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Some flood insurance hikes may be delayed
Some of the National Flood Insurance Program rate hikes may be delayed — easing the stress on many local residents — if Congress is successful in delaying parts of the the Biggert-Waters National Flood Insurance Reform Act.
According to City of Miles City’s Flood Administrator Sam Malenovsky, the flood insurance rates are being increased in phases. Some increases have taken effect, but there is an effort underway to delay it for four years.
The delay is being considered because FEMA is conducting an affordability study, which was supposed to have been completed this past spring, but FEMA may need another two years to finish. Then Congress wants to have two years to review it once it’s finished, therefore congress members are asking for the rate hikes to be postponed four years, until the study and review are completed.
As of Oct. 28, key House and Senate members are in agreement on the action, but nothing is finalized.
Malenovsky encourages local residents to write letters to U.S. Sen. Jon Tester, Sen. Max Baucus and Rep. Steve Daines, letting them know how the hikes have already affected them. Those stories may help ensure passage of the act.
She said she’s talked with people who are scared of losing their homes because they can’t afford the insurance, and people can’t sell their homes because potential buyers are afraid of steep flood insurance increases.
Malenovsky has been told that the local real estate business is nearly coming to a halt because of the flood insurance fears.
These stories and information on how much people’s insurance has gone up, and how it’s affecting them, their families and their businesses are all things Congress members need to hear, she said.
Malenovsky continues working on other ways to reduce flood insurance rates.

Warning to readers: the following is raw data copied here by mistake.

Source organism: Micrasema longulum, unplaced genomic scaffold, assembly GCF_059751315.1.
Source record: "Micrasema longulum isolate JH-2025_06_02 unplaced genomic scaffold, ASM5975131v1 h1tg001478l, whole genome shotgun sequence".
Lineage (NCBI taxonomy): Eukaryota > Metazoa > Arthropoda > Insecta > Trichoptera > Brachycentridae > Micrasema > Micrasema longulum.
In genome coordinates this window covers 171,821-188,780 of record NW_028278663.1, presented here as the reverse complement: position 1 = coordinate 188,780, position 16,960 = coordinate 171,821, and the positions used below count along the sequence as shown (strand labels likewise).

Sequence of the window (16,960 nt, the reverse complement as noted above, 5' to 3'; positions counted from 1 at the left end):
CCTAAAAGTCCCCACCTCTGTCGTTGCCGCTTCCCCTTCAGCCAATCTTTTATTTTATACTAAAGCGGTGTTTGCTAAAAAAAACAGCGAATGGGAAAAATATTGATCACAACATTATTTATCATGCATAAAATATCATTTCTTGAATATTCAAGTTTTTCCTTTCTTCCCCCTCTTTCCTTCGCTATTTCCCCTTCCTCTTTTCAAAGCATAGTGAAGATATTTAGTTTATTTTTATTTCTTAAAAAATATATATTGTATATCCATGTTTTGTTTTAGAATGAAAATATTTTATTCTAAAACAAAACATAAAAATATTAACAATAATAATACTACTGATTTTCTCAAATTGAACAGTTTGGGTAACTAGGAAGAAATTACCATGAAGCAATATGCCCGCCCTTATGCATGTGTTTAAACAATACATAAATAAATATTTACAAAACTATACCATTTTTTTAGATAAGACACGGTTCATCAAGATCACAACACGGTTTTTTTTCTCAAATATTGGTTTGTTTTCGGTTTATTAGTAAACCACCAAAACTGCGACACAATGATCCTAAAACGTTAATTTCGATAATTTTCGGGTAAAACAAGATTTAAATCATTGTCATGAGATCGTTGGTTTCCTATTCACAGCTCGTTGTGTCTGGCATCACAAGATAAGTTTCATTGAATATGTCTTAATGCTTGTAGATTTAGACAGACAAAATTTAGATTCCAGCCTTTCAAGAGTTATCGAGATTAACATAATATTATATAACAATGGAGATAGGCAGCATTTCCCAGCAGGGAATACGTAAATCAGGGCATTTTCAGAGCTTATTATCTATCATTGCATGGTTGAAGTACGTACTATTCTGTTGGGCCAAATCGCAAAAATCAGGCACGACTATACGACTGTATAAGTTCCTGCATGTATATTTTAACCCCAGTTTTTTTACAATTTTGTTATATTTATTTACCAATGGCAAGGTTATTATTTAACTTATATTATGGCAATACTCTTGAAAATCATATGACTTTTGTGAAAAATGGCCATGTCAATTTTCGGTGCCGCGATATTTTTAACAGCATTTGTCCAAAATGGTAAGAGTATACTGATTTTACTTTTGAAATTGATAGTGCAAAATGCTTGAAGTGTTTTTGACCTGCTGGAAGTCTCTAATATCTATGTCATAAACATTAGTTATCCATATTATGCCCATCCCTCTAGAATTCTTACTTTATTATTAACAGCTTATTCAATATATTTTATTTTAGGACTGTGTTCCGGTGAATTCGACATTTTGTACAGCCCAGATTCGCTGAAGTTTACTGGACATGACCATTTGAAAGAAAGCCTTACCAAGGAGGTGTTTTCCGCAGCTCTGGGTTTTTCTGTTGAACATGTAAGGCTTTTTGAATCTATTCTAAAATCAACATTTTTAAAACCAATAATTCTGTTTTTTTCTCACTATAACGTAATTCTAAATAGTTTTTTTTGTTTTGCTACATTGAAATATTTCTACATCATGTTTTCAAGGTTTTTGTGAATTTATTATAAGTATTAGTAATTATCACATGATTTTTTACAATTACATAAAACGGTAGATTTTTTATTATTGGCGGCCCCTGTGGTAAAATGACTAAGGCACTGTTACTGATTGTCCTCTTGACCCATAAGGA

Miles City is part of the Community Rating System, which results in a 5 percent discount on flood insurance premiums, with another 5 percent coming in May, because of work done by Malenovsky to educate the public and get the information out to homeowners.
In June she was the first flood plain administrator in the state to earn a Montana Department of Natural Resources and Conservation award for her work in the flood management field.
She has now set up a group (with realtors, lenders, etc.) to continue to find ways to ease the flood insurance burden.
“We’re working really hard to lower that rate .... I’m going to do whatever I can to help people out,” she said.
According to DNRC’s June newsletter, Miles City has the highest flood insurance policy count in the state.
As of March 31, Miles City had 1,419 policies, and over half are subsidized (getting a discount) under the old act. Those subsidies are projected to end next year if the delays efforts fail, she said.
Malenovsky said if anyone would like to drop off letters to her in City Hall or e-mail them to her at firstname.lastname@example.org, she’d be happy to get them to the congressmen.
Sen. Max Baucus
United States Senate
511 Hart Senate
Sen. Jon Tester
United States Senate
724 Hart Senate
Rep. Steve Daines
United States House of Representatives
206 Cannon House Office Building
Washington, DC 20515